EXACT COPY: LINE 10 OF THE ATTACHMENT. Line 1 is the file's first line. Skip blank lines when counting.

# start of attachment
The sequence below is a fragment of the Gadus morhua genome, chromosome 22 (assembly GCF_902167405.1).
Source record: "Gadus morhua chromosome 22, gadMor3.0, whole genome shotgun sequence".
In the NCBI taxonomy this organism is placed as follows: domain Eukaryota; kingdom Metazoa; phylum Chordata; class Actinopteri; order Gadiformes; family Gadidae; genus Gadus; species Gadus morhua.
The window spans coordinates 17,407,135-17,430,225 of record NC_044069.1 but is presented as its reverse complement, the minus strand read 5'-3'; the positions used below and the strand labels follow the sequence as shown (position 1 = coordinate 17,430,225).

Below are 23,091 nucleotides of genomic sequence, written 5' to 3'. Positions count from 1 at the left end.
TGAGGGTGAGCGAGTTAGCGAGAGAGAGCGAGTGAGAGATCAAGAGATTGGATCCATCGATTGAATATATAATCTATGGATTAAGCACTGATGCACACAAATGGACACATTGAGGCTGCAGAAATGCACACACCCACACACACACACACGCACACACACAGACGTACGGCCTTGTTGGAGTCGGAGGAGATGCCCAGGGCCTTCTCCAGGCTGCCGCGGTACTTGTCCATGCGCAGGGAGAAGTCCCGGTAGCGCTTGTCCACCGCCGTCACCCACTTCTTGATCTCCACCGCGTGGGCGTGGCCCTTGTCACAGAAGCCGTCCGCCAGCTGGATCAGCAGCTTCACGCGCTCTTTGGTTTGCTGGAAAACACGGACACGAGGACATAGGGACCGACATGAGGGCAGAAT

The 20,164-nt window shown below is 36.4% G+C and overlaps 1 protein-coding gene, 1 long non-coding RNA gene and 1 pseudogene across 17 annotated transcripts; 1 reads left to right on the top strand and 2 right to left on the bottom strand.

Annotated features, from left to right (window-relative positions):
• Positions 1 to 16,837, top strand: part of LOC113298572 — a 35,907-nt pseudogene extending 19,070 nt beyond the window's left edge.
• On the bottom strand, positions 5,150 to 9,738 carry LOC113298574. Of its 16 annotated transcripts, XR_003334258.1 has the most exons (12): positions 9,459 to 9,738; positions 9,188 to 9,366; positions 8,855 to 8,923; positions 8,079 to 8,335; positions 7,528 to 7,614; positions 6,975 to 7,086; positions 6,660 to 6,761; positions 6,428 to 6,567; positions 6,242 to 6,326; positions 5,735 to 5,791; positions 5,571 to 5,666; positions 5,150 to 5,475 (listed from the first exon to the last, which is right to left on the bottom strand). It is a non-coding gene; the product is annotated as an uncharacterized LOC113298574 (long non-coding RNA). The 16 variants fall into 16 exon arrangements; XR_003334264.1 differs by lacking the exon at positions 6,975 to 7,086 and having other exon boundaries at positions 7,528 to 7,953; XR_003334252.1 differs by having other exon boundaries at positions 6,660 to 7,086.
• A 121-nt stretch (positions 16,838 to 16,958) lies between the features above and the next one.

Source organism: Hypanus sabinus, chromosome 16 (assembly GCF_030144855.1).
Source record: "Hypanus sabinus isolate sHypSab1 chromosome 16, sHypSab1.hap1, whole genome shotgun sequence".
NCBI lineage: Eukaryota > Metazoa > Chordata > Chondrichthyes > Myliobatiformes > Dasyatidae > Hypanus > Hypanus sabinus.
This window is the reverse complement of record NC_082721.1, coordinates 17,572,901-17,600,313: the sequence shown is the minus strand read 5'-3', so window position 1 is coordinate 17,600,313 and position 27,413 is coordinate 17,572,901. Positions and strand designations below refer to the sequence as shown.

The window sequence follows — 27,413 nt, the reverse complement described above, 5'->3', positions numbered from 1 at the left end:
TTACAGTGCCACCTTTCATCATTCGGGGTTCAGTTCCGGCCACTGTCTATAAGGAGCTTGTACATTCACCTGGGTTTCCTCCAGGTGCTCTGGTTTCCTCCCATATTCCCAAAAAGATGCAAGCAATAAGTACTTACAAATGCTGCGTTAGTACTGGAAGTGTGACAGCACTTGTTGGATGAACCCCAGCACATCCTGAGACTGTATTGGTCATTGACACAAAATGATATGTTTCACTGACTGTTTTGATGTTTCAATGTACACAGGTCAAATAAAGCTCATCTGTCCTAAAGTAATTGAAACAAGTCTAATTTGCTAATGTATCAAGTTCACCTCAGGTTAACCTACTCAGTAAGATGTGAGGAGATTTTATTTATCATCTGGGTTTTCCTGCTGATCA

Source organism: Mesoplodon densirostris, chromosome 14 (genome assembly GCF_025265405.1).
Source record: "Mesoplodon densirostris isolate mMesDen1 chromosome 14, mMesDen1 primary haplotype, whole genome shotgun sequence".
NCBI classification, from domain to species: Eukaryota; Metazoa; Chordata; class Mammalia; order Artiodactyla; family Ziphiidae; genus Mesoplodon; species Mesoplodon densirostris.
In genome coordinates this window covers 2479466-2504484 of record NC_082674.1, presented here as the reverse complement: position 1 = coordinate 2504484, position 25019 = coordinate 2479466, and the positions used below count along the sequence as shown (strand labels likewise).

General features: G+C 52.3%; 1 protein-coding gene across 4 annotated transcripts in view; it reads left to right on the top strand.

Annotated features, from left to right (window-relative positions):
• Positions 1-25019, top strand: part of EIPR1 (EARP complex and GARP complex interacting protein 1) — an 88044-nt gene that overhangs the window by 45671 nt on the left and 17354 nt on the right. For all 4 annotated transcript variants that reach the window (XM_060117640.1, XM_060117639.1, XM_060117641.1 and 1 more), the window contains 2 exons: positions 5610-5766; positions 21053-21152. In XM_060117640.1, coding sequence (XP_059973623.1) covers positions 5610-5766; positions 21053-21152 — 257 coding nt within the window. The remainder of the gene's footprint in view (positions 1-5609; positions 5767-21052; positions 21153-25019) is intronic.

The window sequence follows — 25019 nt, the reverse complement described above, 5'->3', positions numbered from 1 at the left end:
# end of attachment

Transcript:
• On the bottom strand, positions 5,150 to 9,738 carry LOC113298574. Of its 16 annotated transcripts, XR_003334258.1 has the most exons (12): positions 9,459 to 9,738; positions 9,188 to 9,366; positions 8,855 to 8,923; positions 8,079 to 8,335; positions 7,528 to 7,614; positions 6,975 to 7,086; positions 6,660 to 6,761; positions 6,428 to 6,567; positions 6,242 to 6,326; positions 5,735 to 5,791; positions 5,571 to 5,666; positions 5,150 to 5,475 (listed from the first exon to the last, which is right to left on the bottom strand). It is a non-coding gene; the product is annotated as an uncharacterized LOC113298574 (long non-coding RNA). The 16 variants fall into 16 exon arrangements; XR_003334264.1 differs by lacking the exon at positions 6,975 to 7,086 and having other exon boundaries at positions 7,528 to 7,953; XR_003334252.1 differs by having other exon boundaries at positions 6,660 to 7,086.